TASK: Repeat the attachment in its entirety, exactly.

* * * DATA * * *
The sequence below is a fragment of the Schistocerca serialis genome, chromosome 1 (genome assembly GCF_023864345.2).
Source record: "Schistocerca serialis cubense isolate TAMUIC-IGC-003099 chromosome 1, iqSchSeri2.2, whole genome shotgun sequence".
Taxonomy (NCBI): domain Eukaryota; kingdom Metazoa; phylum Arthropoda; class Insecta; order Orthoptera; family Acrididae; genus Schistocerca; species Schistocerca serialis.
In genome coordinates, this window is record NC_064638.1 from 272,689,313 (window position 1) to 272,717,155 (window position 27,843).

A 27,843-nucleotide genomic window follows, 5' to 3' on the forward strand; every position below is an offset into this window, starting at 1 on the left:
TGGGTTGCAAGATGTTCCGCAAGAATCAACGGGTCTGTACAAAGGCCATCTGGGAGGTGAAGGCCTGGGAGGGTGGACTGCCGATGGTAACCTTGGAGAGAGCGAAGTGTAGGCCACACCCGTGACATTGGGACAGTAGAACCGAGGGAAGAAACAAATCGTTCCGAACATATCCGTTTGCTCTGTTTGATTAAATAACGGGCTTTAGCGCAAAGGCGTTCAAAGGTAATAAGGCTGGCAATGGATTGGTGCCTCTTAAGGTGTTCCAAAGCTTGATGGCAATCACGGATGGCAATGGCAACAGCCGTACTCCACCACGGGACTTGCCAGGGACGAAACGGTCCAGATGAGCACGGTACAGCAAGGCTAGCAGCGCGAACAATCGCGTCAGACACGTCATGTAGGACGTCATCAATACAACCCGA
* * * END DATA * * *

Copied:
The sequence below is a fragment of the Schistocerca serialis genome, chromosome 1 (genome assembly GCF_023864345.2).
Source record: "Schistocerca serialis cubense isolate TAMUIC-IGC-003099 chromosome 1, iqSchSeri2.2, whole genome shotgun sequence".
Taxonomy (NCBI): domain Eukaryota; kingdom Metazoa; phylum Arthropoda; class Insecta; order Orthoptera; family Acrididae; genus Schistocerca; species Schistocerca serialis.
In genome coordinates, this window is record NC_064638.1 from 272,689,313 (window position 1) to 272,717,155 (window position 27,843).

A 27,843-nucleotide genomic window follows, 5' to 3' on the forward strand; every position below is an offset into this window, starting at 1 on the left:
TGGGTTGCAAGATGTTCCGCAAGAATCAACGGGTCTGTACAAAGGCCATCTGGGAGGTGAAGGCCTGGGAGGGTGGACTGCCGATGGTAACCTTGGAGAGAGCGAAGTGTAGGCCACACCCGTGACATTGGGACAGTAGAACCGAGGGAAGAAACAAATCGTTCCGAACATATCCGTTTGCTCTGTTTGATTAAATAACGGGCTTTAGCGCAAAGGCGTTCAAAGGTAATAAGGCTGGCAATGGATTGGTGCCTCTTAAGGTGTTCCAAAGCTTGATGGCAATCACGGATGGCAATGGCAACAGCCGTACTCCACCACGGGACTTGCCAGGGACGAAACGGTCCAGATGAGCACGGTACAGCAAGGCTAGCAGCGCGAACAATCGCGTCAGACACGTCATGTAGGACGTCATCAATACAACCCGA